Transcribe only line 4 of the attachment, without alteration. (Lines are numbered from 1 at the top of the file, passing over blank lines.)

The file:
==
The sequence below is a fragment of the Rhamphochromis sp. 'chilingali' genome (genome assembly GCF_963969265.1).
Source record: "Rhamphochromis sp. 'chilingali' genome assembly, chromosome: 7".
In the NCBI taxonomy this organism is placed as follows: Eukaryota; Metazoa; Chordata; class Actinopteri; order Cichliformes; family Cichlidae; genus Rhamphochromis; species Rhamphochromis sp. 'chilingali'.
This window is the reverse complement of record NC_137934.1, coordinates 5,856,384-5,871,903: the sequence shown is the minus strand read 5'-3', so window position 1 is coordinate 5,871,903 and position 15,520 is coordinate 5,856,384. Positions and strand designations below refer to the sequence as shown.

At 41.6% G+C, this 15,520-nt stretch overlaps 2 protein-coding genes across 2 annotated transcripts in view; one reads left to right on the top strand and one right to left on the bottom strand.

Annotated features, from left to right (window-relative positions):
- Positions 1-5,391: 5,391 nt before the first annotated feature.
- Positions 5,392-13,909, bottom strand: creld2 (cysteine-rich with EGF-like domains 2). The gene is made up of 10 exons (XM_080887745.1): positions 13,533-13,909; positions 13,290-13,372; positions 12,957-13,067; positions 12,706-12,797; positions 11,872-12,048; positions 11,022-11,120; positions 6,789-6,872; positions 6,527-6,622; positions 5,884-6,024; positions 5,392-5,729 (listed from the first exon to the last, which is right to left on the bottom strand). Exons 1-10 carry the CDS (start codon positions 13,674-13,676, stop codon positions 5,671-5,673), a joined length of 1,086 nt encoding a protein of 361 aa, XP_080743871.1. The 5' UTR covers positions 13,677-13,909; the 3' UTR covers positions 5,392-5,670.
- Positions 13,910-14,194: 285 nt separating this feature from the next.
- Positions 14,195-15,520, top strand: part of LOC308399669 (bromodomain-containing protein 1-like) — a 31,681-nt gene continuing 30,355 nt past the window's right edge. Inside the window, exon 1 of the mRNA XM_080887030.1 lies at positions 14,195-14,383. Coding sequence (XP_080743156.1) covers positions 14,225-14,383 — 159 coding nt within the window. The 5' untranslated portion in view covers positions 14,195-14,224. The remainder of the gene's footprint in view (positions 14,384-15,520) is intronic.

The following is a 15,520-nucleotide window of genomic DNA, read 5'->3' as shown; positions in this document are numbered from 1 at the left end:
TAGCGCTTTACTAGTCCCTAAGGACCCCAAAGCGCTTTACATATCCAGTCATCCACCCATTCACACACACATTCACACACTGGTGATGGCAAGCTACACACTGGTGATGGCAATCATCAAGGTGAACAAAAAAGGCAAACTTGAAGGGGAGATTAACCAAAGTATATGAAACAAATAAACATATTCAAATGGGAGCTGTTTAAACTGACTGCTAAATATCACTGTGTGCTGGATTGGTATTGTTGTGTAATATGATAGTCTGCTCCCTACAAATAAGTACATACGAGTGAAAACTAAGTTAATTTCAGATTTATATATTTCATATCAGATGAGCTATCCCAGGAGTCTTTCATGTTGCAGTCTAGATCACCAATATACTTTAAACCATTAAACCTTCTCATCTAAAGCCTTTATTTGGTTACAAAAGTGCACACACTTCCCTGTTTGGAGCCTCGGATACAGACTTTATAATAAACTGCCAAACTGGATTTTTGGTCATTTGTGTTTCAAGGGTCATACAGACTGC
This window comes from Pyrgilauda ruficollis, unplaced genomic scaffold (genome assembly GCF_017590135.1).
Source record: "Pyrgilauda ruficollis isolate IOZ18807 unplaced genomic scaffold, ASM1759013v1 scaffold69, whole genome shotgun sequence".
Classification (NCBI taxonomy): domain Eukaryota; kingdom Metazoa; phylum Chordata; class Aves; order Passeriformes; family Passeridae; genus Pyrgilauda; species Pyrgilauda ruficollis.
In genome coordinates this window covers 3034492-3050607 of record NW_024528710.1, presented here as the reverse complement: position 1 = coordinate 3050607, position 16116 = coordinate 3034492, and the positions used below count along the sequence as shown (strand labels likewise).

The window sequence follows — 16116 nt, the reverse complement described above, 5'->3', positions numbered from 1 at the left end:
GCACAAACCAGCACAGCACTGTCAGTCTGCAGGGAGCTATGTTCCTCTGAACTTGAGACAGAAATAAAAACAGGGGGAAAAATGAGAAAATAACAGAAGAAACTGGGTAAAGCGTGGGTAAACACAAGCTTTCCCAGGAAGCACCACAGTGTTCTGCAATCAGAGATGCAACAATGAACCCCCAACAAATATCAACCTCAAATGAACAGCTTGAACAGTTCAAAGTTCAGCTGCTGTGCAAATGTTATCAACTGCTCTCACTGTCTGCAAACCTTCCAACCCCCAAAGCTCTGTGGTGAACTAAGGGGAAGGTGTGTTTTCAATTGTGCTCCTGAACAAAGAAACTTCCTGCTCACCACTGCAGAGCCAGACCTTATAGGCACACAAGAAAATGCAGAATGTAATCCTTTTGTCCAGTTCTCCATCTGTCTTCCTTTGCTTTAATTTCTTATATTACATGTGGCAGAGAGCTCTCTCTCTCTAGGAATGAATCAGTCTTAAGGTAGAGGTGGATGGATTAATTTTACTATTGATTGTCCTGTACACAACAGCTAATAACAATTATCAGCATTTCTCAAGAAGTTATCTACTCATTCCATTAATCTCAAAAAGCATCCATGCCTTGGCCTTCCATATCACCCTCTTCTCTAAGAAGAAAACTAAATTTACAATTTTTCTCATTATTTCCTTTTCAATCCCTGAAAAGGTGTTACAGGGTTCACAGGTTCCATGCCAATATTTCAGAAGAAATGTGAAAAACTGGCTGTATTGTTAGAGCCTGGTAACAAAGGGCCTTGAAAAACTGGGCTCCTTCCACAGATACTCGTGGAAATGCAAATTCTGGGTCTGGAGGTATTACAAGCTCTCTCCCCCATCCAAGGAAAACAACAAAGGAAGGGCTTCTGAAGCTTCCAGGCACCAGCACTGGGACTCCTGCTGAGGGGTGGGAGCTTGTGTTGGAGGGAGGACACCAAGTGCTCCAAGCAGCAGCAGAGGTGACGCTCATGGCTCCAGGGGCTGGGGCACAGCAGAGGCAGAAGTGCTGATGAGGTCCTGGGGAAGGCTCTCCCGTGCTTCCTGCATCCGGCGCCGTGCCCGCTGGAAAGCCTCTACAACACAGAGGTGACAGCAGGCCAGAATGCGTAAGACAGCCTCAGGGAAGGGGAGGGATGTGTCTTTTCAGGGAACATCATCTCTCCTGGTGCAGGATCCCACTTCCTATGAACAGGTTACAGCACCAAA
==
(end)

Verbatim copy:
This window is the reverse complement of record NC_137934.1, coordinates 5,856,384-5,871,903: the sequence shown is the minus strand read 5'-3', so window position 1 is coordinate 5,871,903 and position 15,520 is coordinate 5,856,384. Positions and strand designations below refer to the sequence as shown.